A workers' group has recently filed charges against McDonald's, alleging that various McDonald's locations in New York City terminated employees due to their union involvement and organizing activities. Bloomberg reports that nine employees were allegedly terminated between November 2012 and April of this year in Manhattan, Brooklyn, and the Bronx. Charges were filed by the Fast Food Workers Committee on behalf of the workers.

Why should you care about this McDonald's lawsuit? Well, it could force major changes in the franchise world -- not just in the fast food industry. The Fast Food Workers Committee is not just targeting the individual franchise owners.

Rather, the organization is targeting the restaurant owners and McDonald's as a joint employer. This is highly unusual, as typically employment issues are the sole responsibility of franchisees. This is because, in part, that while franchisors focus instead on brand standards, training, and advertisement, it is franchisees that hire and fire employees as well as determine pay rates, benefits, and schedules.

If the labor board decides against the company, it could set a potentially dangerous precedent for franchised restaurants, putting more responsibility on parent corporations. Steve Caldeira, president of the International Franchise Association, argued that that could raise costs for restaurant chains, as well as deter entrepreneurs from getting into franchise businesses. "Thousands of small business owners would lose control of the operations and the equity they worked so hard to build," Caldeira explained. "Equally troubling would be the millions of jobs that would be placed in jeopardy."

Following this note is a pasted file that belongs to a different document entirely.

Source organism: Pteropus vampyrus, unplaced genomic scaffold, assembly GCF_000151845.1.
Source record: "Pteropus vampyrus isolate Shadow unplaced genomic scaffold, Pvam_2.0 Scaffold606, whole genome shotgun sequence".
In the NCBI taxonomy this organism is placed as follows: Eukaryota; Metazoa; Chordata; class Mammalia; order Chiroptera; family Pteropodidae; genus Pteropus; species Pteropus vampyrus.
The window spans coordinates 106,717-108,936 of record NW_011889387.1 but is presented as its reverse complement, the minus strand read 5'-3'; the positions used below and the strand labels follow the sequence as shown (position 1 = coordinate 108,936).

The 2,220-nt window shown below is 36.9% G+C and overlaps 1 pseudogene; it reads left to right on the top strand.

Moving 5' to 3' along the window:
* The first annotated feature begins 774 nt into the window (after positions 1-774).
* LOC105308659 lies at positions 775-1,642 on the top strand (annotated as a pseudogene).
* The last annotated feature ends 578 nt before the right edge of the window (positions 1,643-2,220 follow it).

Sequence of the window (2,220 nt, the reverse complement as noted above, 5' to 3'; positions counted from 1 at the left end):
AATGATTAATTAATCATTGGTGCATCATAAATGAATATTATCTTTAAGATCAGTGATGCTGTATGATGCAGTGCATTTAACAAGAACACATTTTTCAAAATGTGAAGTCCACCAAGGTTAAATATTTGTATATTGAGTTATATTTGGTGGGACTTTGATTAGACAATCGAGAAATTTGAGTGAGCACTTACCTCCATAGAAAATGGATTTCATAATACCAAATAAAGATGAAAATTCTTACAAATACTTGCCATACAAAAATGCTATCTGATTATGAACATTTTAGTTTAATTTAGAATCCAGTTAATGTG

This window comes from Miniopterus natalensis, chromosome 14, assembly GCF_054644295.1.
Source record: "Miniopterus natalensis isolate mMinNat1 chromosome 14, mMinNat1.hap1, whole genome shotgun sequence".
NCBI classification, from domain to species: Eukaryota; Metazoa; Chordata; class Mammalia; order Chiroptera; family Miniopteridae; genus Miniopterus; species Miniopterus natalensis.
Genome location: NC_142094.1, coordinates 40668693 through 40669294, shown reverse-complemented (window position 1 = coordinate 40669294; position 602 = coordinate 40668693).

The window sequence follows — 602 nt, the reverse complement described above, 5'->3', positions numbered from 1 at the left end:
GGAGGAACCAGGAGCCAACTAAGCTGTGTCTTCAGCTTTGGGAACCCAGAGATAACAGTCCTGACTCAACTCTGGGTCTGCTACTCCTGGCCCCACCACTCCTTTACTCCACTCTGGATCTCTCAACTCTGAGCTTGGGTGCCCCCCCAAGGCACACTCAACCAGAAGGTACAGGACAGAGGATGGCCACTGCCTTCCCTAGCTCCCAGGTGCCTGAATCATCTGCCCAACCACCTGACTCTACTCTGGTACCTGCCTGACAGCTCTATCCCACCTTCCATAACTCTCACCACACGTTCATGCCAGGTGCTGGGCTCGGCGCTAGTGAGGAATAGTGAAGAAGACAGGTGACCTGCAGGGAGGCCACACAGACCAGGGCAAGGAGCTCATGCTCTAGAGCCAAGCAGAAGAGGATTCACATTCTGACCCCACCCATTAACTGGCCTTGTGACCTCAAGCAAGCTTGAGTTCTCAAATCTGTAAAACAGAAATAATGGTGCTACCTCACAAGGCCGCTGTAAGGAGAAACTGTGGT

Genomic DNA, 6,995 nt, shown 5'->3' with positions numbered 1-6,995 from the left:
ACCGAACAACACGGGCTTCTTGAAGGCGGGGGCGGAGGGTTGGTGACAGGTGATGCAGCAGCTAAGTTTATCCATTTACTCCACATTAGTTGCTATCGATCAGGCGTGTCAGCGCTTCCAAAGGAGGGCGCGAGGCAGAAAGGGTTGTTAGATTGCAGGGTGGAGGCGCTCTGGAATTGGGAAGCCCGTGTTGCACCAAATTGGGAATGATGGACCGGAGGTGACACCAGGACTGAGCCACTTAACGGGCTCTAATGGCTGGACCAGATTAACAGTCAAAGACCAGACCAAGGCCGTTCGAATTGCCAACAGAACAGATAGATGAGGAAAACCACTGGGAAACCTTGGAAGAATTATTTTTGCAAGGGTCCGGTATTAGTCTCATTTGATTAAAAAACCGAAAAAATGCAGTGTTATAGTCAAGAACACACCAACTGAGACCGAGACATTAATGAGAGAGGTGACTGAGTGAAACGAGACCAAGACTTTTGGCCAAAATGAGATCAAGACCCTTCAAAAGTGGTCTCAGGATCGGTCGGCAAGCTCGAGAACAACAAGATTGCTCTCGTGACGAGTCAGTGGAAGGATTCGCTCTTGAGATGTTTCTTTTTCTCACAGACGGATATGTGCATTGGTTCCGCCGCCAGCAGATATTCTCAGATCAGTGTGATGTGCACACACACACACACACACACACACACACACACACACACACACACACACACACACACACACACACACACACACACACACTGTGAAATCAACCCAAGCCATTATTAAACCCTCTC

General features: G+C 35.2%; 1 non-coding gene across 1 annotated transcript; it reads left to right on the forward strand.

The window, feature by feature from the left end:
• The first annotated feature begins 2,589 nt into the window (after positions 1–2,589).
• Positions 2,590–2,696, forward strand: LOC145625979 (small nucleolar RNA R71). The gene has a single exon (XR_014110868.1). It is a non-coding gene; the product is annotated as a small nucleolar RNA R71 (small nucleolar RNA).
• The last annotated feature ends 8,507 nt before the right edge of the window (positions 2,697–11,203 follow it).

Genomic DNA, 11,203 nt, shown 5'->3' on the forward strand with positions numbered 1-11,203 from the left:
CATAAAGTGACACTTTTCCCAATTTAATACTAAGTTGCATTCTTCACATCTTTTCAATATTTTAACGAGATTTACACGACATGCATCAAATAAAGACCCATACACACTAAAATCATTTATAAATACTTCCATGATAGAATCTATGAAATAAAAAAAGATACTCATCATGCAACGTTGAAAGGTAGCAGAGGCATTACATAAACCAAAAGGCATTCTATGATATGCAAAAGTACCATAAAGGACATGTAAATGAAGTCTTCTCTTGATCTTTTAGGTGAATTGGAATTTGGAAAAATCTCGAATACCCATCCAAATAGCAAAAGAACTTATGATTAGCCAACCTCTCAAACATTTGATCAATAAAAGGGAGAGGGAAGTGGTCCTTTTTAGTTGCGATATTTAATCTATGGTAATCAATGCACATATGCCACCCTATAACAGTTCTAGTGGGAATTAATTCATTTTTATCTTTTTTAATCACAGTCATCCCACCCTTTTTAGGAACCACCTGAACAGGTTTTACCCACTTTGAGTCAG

The bottom line is that if the National Labor Relations Board (NLRB) sees McDonald's as a joint employer, the consequences could disrupt the current model of franchising. "Entrepreneurs are drawn to franchising because it is a proven, time-tested business model," Caldeira said. "But if control is taken away from these small business risk takers who invest their own financial resources, fewer new businesses of this kind will be started."

It is no secret that the role of franchisors and franchisees has been a hot topic of debate this year, particularly in relation to employee wages. While companies such as McDonald's insist that it is franchisees' responsibilities to control workers' wages, minimum wage activists have criticized chains for low wages and CEOs for their multimillion-dollar salaries. Many contend that large franchises, such as McDonald's, hold more sway over how franchised stores treat employees than they say.

"McDonald's claims that it has no influence over the wages and working conditions of its employees, but it effectively controls workers' pay, hours, and schedules by controlling every other variable in the business except wages," explained Catherine Ruckelshaus, general counsel of the National Employment Law Project, in an e-mailed statement.

"Technological advances allow McDonald's to watch over its franchisees' operations like a hawk, in ways that go well beyond simply protecting its brand. A decision in this case should leave no doubt that McDonald's is an employer and put an end to its self-serving charade that it is not."

It's unclear how the wage debate will play out and whether fast food franchises will boost the wages of their lowest-paid employees amid rising tension, increased union activity, and more protests.

One thing, however, is clear: If the NLRB finds McDonald's to be jointly liable as an employer of the restaurants' workers, the ruling would undoubtedly have far-reaching impacts across the industry.




Article by Jason Duncan, CEO/Founder of ManagerComplete.com. ManagerComplete is an online software application that helps multi-unit franchises manage operations effectively.

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